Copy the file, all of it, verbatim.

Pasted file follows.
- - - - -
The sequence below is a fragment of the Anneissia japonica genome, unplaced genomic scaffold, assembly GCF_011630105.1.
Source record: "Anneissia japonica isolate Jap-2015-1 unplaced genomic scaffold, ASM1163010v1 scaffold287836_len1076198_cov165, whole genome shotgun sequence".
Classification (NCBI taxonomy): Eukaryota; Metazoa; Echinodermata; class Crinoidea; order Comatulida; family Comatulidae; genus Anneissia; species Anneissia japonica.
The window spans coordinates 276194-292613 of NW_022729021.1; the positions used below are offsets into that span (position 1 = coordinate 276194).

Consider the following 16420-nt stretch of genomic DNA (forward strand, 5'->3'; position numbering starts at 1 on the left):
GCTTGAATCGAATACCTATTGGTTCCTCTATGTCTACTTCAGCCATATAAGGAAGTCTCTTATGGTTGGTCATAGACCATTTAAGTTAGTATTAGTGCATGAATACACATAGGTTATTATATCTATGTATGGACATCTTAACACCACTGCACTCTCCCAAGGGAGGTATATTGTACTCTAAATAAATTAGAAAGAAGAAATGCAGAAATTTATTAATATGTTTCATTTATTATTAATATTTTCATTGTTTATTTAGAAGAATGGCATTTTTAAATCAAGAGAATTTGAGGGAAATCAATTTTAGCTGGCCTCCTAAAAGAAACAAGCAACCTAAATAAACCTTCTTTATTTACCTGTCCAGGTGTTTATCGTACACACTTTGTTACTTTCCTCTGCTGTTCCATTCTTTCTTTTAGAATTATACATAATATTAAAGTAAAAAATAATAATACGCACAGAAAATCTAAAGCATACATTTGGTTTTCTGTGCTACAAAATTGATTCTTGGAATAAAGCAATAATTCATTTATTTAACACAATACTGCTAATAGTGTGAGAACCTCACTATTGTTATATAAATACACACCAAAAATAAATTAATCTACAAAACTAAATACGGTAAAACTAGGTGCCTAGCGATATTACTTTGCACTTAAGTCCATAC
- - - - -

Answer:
The sequence below is a fragment of the Anneissia japonica genome, unplaced genomic scaffold, assembly GCF_011630105.1.
Source record: "Anneissia japonica isolate Jap-2015-1 unplaced genomic scaffold, ASM1163010v1 scaffold287836_len1076198_cov165, whole genome shotgun sequence".
Classification (NCBI taxonomy): Eukaryota; Metazoa; Echinodermata; class Crinoidea; order Comatulida; family Comatulidae; genus Anneissia; species Anneissia japonica.
The window spans coordinates 276194-292613 of NW_022729021.1; the positions used below are offsets into that span (position 1 = coordinate 276194).

Consider the following 16420-nt stretch of genomic DNA (forward strand, 5'->3'; position numbering starts at 1 on the left):
GCTTGAATCGAATACCTATTGGTTCCTCTATGTCTACTTCAGCCATATAAGGAAGTCTCTTATGGTTGGTCATAGACCATTTAAGTTAGTATTAGTGCATGAATACACATAGGTTATTATATCTATGTATGGACATCTTAACACCACTGCACTCTCCCAAGGGAGGTATATTGTACTCTAAATAAATTAGAAAGAAGAAATGCAGAAATTTATTAATATGTTTCATTTATTATTAATATTTTCATTGTTTATTTAGAAGAATGGCATTTTTAAATCAAGAGAATTTGAGGGAAATCAATTTTAGCTGGCCTCCTAAAAGAAACAAGCAACCTAAATAAACCTTCTTTATTTACCTGTCCAGGTGTTTATCGTACACACTTTGTTACTTTCCTCTGCTGTTCCATTCTTTCTTTTAGAATTATACATAATATTAAAGTAAAAAATAATAATACGCACAGAAAATCTAAAGCATACATTTGGTTTTCTGTGCTACAAAATTGATTCTTGGAATAAAGCAATAATTCATTTATTTAACACAATACTGCTAATAGTGTGAGAACCTCACTATTGTTATATAAATACACACCAAAAATAAATTAATCTACAAAACTAAATACGGTAAAACTAGGTGCCTAGCGATATTACTTTGCACTTAAGTCCATAC